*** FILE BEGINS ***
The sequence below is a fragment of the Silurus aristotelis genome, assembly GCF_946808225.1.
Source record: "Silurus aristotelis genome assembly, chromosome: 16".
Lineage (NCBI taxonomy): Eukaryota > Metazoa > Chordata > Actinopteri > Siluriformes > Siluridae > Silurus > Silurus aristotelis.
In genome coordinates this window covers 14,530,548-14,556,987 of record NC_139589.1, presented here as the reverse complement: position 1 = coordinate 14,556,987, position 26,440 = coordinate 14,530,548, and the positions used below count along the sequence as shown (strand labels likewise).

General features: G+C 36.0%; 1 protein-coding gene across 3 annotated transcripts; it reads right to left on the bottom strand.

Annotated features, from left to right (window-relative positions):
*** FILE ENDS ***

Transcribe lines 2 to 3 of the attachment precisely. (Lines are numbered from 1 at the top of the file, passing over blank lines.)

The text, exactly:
Source record: "Silurus aristotelis genome assembly, chromosome: 16".
Lineage (NCBI taxonomy): Eukaryota > Metazoa > Chordata > Actinopteri > Siluriformes > Siluridae > Silurus > Silurus aristotelis.